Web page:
A car's starter motor is an electric motor that engages and turns the main crankshaft, drawing air and fuel into the cylinders so the engine can start. To do this, the starter draws heavy current through the battery, engages a flywheel or flexplate connected to the crankshaft, and turns it.
For an internal combustion engine to start, the cylinders need to be filled with the proper mix of air and fuel for combustion. In early vehicles, a physical crank, usually on the front of the automobile, accomplished this. After a few early drivers were run over by their own machines, an electric starting system replaced the crank to allow the driver to start the engine from the safety of the vehicle.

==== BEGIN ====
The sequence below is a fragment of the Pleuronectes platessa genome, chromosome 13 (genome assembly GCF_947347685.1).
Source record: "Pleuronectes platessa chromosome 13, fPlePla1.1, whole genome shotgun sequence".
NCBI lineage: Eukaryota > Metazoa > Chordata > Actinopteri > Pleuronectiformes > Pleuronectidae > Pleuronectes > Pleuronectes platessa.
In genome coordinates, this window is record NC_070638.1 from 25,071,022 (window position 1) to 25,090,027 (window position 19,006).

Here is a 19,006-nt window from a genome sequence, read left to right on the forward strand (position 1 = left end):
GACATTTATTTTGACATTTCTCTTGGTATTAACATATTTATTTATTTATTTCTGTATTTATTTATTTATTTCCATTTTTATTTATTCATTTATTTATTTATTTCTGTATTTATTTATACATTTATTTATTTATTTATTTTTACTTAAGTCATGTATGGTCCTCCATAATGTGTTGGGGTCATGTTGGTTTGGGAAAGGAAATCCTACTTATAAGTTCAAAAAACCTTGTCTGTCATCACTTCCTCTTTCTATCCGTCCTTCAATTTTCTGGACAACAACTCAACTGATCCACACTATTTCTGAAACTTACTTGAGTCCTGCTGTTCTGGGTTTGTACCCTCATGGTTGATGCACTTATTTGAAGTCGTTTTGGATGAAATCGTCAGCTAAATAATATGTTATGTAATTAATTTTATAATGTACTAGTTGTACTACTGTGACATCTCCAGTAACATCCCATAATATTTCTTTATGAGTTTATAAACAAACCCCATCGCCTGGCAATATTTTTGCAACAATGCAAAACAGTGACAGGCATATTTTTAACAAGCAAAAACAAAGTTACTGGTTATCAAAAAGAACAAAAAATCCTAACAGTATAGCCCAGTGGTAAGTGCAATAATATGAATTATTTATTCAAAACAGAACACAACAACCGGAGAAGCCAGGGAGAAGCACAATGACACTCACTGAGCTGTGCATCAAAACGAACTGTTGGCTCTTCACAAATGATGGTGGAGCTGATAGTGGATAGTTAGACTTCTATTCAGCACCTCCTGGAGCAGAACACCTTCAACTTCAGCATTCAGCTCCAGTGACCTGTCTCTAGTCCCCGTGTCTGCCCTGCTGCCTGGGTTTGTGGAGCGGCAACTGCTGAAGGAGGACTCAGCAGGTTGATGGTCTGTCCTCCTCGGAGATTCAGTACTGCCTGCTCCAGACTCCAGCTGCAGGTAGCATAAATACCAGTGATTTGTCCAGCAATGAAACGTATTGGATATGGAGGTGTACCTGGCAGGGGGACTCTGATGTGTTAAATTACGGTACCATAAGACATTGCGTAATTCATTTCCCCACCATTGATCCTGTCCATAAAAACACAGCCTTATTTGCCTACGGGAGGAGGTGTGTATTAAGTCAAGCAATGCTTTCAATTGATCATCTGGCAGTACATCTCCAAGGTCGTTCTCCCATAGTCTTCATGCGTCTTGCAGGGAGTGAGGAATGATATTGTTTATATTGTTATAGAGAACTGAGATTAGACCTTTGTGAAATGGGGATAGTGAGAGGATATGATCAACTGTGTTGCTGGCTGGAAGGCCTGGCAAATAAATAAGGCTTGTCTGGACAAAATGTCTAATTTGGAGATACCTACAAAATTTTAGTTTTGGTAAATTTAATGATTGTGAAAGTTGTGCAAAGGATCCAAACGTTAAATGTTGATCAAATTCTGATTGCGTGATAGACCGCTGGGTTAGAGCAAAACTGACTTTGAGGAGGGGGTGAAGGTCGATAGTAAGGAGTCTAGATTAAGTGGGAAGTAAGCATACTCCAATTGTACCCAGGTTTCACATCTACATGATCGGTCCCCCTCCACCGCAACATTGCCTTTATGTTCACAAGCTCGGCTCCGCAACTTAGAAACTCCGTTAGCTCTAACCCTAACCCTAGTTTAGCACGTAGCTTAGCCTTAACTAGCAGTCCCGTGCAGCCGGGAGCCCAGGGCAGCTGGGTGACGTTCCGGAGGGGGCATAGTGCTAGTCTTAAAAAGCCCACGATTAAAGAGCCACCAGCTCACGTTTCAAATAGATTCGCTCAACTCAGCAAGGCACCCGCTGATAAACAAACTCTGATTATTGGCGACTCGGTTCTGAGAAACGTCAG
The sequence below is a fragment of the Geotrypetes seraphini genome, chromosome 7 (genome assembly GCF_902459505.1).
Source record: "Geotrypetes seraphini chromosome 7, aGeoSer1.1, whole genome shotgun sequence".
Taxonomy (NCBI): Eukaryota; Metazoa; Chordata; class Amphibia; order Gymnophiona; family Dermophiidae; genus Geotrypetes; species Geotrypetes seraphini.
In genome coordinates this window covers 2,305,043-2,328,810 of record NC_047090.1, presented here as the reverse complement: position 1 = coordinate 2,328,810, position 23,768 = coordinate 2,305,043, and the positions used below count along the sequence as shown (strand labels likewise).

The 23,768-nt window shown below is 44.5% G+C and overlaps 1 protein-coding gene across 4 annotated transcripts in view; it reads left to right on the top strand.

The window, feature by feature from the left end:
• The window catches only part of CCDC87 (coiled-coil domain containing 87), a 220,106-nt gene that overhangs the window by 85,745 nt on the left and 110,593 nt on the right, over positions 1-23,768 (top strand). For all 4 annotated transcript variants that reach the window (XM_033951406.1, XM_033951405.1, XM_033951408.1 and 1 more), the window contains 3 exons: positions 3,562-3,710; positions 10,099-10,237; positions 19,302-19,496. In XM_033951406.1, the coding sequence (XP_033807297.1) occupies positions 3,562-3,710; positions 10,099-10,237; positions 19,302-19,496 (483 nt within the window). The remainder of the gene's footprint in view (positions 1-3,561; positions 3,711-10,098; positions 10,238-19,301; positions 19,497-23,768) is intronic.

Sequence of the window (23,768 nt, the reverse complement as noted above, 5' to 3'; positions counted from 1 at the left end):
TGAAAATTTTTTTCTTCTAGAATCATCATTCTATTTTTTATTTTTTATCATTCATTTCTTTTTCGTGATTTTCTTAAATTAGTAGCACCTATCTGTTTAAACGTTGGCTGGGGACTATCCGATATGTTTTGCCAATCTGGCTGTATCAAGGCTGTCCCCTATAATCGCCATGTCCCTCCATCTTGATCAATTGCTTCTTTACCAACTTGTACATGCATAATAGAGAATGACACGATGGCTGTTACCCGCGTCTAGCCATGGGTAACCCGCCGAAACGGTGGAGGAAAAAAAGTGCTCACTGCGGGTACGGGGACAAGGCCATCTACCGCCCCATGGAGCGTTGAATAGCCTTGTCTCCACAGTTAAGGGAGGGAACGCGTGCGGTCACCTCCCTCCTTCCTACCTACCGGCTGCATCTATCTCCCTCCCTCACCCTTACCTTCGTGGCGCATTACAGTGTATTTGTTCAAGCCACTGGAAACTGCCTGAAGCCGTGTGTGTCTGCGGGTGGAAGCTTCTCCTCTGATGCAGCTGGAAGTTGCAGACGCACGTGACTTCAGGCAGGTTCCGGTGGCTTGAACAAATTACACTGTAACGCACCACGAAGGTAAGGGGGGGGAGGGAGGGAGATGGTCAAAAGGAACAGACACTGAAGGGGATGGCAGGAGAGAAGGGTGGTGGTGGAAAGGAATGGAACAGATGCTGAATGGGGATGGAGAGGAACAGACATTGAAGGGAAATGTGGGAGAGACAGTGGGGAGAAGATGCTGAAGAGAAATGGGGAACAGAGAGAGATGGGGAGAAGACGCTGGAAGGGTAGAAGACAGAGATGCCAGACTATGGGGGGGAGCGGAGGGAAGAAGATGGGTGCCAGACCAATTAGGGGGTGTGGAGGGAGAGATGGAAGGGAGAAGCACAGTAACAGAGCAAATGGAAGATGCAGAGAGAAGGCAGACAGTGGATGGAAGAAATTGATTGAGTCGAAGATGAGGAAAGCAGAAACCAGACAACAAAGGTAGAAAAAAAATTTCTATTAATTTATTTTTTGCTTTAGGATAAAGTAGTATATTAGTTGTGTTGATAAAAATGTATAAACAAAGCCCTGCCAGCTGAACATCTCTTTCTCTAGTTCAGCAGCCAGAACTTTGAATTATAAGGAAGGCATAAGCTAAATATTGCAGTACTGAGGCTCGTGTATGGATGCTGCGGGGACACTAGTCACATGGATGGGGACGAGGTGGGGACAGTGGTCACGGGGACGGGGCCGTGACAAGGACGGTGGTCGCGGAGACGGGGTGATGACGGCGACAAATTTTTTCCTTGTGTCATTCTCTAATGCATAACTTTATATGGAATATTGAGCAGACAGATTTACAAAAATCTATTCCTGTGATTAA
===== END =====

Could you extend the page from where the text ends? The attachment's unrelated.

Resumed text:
When the driver turns the key in an automobile's ignition, this engages the starter motor. Under normal circumstances, the starter is disengaged from the engine, but the starter solenoid pushes a gear forward to mesh with the flywheel in a standard transmission or a flexplate in an automatic transmission. The starter turns the engine, allowing it to begin the combustion cycle and run under its own power. Once the engine is turning, the key is released and the starter solenoid withdraws the gear.